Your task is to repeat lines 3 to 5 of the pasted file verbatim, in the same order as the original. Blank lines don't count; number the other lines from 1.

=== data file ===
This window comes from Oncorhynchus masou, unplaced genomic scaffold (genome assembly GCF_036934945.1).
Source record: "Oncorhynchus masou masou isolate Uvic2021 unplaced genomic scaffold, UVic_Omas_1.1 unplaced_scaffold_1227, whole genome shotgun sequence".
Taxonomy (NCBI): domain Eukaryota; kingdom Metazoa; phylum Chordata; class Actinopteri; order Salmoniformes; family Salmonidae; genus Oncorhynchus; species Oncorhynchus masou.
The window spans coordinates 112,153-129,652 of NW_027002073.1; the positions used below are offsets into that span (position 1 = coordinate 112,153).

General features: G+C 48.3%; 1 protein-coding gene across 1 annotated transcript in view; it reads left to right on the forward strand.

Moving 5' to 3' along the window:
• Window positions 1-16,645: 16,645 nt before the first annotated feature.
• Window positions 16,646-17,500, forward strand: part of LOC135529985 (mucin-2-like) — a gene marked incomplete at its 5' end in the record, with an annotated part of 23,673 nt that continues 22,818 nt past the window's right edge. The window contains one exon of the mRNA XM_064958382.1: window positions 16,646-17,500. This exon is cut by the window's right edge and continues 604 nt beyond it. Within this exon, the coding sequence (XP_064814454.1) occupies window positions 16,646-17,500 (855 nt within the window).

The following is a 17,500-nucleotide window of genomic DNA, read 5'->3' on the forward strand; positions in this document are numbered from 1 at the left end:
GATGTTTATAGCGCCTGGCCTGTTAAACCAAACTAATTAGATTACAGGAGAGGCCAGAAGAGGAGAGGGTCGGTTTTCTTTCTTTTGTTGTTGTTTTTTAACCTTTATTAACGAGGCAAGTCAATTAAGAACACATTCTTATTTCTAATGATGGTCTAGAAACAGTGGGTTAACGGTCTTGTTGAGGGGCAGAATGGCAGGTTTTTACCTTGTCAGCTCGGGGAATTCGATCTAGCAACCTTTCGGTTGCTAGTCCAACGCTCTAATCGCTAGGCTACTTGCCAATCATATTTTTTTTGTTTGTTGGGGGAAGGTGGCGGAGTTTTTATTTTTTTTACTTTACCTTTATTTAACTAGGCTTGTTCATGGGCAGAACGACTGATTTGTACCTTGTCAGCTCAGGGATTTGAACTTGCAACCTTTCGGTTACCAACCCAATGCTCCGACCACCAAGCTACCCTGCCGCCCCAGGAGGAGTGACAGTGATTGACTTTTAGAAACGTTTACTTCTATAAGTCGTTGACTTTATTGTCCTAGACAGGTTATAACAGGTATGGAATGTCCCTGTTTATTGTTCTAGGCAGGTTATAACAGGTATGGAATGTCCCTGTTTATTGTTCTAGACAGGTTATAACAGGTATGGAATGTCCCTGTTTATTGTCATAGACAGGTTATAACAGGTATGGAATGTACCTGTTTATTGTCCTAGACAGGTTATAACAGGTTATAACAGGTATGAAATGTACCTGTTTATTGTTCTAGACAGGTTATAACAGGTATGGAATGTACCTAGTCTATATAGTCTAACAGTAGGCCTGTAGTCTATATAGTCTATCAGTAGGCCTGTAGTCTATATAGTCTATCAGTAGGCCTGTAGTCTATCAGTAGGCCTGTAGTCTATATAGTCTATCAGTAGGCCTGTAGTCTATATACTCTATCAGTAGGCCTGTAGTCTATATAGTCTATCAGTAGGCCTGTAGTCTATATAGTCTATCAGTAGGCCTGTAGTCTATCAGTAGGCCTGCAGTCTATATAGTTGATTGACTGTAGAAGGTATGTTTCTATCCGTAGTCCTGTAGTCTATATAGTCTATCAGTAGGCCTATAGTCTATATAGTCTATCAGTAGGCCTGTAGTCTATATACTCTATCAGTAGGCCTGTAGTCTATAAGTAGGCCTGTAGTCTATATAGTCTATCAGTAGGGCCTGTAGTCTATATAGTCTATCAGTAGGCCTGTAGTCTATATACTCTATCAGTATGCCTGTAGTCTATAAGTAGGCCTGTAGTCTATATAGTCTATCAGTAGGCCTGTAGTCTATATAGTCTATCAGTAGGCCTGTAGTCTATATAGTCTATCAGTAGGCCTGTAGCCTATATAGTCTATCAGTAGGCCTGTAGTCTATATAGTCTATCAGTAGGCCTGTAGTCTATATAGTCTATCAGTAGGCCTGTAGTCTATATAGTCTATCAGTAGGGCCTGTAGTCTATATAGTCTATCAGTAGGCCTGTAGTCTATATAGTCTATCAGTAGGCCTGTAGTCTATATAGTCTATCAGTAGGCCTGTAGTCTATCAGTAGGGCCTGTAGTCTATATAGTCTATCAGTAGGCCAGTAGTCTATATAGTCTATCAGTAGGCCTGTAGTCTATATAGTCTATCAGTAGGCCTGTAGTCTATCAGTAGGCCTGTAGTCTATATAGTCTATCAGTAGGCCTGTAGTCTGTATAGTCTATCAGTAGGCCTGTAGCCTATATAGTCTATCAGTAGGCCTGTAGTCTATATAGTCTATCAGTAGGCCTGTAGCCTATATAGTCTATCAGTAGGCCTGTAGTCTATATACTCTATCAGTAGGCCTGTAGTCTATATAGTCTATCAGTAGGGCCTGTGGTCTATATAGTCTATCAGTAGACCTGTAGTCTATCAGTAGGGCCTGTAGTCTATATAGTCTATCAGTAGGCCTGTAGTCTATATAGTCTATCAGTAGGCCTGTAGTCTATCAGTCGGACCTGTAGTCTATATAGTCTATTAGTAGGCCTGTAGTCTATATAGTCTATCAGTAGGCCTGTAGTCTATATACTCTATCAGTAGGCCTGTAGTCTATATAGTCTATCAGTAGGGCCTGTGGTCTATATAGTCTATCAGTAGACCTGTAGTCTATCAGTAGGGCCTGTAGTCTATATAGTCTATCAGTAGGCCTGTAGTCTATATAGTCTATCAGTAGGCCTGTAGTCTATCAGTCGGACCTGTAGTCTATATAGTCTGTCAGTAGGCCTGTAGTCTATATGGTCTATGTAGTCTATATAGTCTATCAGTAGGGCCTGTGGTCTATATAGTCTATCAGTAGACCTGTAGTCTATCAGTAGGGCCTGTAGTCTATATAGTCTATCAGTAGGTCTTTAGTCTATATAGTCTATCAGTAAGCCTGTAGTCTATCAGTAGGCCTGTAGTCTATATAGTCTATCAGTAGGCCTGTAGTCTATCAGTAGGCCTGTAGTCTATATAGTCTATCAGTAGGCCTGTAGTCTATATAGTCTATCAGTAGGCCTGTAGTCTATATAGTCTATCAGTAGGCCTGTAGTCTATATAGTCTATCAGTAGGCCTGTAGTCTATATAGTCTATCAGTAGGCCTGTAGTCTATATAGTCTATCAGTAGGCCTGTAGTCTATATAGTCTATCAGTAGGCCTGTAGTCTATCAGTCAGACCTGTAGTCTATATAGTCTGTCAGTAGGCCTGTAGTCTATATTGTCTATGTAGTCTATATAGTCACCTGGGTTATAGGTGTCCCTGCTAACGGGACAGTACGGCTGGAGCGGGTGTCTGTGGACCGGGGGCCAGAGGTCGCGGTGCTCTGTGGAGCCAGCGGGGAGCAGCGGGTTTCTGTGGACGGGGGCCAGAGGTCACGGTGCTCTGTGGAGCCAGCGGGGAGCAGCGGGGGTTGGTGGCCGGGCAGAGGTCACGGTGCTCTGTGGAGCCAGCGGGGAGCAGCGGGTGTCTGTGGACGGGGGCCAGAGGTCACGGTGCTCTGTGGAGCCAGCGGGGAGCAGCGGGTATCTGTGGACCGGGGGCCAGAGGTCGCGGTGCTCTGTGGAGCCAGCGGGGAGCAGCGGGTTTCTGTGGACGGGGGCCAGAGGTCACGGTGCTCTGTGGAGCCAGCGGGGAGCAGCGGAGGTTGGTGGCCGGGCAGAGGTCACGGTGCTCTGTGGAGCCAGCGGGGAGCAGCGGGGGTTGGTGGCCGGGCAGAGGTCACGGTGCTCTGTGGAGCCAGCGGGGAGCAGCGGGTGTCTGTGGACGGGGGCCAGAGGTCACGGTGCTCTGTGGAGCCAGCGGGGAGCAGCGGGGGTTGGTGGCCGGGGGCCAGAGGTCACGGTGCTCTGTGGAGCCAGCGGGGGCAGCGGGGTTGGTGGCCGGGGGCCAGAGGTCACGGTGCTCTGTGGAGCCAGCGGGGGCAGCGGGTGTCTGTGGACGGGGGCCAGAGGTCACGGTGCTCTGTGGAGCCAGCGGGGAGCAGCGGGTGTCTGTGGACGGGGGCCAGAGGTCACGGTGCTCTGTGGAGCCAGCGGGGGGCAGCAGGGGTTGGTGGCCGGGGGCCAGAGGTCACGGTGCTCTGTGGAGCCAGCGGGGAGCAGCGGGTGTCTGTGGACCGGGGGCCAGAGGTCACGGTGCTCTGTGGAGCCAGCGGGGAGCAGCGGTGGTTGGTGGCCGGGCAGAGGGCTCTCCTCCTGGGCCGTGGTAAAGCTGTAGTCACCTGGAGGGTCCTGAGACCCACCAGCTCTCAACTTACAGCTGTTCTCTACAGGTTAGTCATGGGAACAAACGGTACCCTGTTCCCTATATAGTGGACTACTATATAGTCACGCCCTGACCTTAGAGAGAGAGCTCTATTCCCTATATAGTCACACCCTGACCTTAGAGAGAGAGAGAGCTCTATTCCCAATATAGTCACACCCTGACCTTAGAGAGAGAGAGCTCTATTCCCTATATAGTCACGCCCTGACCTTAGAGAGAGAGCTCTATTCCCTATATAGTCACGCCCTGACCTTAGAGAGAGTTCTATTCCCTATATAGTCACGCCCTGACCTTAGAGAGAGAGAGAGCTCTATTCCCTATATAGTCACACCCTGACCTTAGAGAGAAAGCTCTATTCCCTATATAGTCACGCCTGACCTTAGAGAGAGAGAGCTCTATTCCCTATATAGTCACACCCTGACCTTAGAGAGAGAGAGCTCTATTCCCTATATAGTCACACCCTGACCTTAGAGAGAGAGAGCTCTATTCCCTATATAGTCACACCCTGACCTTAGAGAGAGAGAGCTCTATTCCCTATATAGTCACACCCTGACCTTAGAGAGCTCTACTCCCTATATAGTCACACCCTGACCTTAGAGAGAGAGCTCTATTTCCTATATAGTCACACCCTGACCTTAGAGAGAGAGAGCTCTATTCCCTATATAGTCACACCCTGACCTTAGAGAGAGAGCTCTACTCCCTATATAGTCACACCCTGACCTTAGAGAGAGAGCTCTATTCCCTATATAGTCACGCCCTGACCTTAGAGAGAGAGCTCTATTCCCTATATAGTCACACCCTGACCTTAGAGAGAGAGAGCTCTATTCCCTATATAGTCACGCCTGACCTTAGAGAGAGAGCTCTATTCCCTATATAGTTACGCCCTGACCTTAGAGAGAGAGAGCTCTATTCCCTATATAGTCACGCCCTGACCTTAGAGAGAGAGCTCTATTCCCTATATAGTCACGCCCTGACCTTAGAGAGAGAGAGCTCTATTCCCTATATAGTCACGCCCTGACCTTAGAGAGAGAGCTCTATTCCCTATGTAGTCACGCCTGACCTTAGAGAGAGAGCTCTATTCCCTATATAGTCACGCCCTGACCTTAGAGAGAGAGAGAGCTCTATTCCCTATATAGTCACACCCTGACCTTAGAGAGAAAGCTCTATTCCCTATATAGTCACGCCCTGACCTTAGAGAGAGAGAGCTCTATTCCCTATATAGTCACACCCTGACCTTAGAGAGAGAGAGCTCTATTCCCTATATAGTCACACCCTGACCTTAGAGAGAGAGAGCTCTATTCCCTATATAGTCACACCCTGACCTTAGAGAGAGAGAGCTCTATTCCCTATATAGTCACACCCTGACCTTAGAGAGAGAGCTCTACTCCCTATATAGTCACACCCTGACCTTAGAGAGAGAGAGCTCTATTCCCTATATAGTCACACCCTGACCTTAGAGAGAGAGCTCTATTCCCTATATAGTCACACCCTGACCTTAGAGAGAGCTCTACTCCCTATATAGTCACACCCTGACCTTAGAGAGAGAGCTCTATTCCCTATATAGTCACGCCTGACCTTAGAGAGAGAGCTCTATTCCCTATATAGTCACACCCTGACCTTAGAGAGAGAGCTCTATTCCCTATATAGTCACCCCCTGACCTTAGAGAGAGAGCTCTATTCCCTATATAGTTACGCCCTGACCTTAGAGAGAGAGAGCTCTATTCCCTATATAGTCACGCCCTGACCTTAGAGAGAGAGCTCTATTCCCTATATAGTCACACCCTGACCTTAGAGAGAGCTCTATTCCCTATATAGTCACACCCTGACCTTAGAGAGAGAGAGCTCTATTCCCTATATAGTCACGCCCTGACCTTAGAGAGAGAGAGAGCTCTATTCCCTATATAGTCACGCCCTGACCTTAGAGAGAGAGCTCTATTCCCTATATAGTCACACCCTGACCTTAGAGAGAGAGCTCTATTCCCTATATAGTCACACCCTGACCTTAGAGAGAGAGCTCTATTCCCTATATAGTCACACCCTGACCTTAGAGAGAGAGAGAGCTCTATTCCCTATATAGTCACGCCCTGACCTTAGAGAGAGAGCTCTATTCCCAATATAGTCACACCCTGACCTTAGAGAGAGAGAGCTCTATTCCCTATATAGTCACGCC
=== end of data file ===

Taxonomy (NCBI): domain Eukaryota; kingdom Metazoa; phylum Chordata; class Actinopteri; order Salmoniformes; family Salmonidae; genus Oncorhynchus; species Oncorhynchus masou.
The window spans coordinates 112,153-129,652 of NW_027002073.1; the positions used below are offsets into that span (position 1 = coordinate 112,153).

General features: G+C 48.3%; 1 protein-coding gene across 1 annotated transcript in view; it reads left to right on the forward strand.